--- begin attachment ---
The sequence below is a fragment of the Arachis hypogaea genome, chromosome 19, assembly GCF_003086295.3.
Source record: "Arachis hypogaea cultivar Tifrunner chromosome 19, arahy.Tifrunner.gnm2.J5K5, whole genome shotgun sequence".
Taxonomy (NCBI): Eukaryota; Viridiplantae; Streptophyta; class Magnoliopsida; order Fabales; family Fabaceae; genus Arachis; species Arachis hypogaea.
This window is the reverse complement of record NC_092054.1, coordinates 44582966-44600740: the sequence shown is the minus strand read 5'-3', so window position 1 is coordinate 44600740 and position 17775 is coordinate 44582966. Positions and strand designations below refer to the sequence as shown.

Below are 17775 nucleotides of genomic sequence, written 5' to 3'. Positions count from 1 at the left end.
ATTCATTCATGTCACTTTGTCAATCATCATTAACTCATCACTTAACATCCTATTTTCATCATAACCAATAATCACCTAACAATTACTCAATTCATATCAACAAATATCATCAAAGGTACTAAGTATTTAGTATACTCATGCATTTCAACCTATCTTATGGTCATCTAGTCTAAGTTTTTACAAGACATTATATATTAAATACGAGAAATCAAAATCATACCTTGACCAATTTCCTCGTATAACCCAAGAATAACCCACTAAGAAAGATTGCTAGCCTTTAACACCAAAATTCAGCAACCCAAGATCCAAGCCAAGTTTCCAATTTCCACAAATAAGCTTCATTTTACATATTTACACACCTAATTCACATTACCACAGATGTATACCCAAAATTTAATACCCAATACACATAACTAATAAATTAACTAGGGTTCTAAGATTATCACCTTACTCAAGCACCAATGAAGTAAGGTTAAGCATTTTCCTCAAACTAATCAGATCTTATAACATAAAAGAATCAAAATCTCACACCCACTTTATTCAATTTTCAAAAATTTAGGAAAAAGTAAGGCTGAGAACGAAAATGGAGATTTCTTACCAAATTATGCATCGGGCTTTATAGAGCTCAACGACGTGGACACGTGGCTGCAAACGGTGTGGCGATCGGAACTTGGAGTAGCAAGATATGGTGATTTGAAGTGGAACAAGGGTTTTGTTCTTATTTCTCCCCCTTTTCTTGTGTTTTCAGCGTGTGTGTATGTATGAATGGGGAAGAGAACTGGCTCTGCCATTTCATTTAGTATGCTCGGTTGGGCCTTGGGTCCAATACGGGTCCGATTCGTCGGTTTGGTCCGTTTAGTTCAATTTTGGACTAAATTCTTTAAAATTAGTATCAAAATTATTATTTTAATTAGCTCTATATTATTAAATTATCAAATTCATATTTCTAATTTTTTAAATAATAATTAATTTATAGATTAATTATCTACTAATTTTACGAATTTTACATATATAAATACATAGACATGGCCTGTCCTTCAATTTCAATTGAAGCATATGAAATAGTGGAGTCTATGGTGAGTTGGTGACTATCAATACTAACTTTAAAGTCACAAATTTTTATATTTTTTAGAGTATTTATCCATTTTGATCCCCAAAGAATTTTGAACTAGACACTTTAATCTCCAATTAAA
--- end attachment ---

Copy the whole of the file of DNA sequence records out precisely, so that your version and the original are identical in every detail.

The sequence below is a fragment of the Arachis hypogaea genome, chromosome 19, assembly GCF_003086295.3.
Source record: "Arachis hypogaea cultivar Tifrunner chromosome 19, arahy.Tifrunner.gnm2.J5K5, whole genome shotgun sequence".
Taxonomy (NCBI): Eukaryota; Viridiplantae; Streptophyta; class Magnoliopsida; order Fabales; family Fabaceae; genus Arachis; species Arachis hypogaea.
This window is the reverse complement of record NC_092054.1, coordinates 44582966-44600740: the sequence shown is the minus strand read 5'-3', so window position 1 is coordinate 44600740 and position 17775 is coordinate 44582966. Positions and strand designations below refer to the sequence as shown.

Below are 17775 nucleotides of genomic sequence, written 5' to 3'. Positions count from 1 at the left end.
ATTCATTCATGTCACTTTGTCAATCATCATTAACTCATCACTTAACATCCTATTTTCATCATAACCAATAATCACCTAACAATTACTCAATTCATATCAACAAATATCATCAAAGGTACTAAGTATTTAGTATACTCATGCATTTCAACCTATCTTATGGTCATCTAGTCTAAGTTTTTACAAGACATTATATATTAAATACGAGAAATCAAAATCATACCTTGACCAATTTCCTCGTATAACCCAAGAATAACCCACTAAGAAAGATTGCTAGCCTTTAACACCAAAATTCAGCAACCCAAGATCCAAGCCAAGTTTCCAATTTCCACAAATAAGCTTCATTTTACATATTTACACACCTAATTCACATTACCACAGATGTATACCCAAAATTTAATACCCAATACACATAACTAATAAATTAACTAGGGTTCTAAGATTATCACCTTACTCAAGCACCAATGAAGTAAGGTTAAGCATTTTCCTCAAACTAATCAGATCTTATAACATAAAAGAATCAAAATCTCACACCCACTTTATTCAATTTTCAAAAATTTAGGAAAAAGTAAGGCTGAGAACGAAAATGGAGATTTCTTACCAAATTATGCATCGGGCTTTATAGAGCTCAACGACGTGGACACGTGGCTGCAAACGGTGTGGCGATCGGAACTTGGAGTAGCAAGATATGGTGATTTGAAGTGGAACAAGGGTTTTGTTCTTATTTCTCCCCCTTTTCTTGTGTTTTCAGCGTGTGTGTATGTATGAATGGGGAAGAGAACTGGCTCTGCCATTTCATTTAGTATGCTCGGTTGGGCCTTGGGTCCAATACGGGTCCGATTCGTCGGTTTGGTCCGTTTAGTTCAATTTTGGACTAAATTCTTTAAAATTAGTATCAAAATTATTATTTTAATTAGCTCTATATTATTAAATTATCAAATTCATATTTCTAATTTTTTAAATAATAATTAATTTATAGATTAATTATCTACTAATTTTACGAATTTTACATATATAAATACATAGACATGGCCTGTCCTTCAATTTCAATTGAAGCATATGAAATAGTGGAGTCTATGGTGAGTTGGTGACTATCAATACTAACTTTAAAGTCACAAATTTTTATATTTTTTAGAGTATTTATCCATTTTGATCCCCAAAGAATTTTGAACTAGACACTTTAATCTCCAATTAAA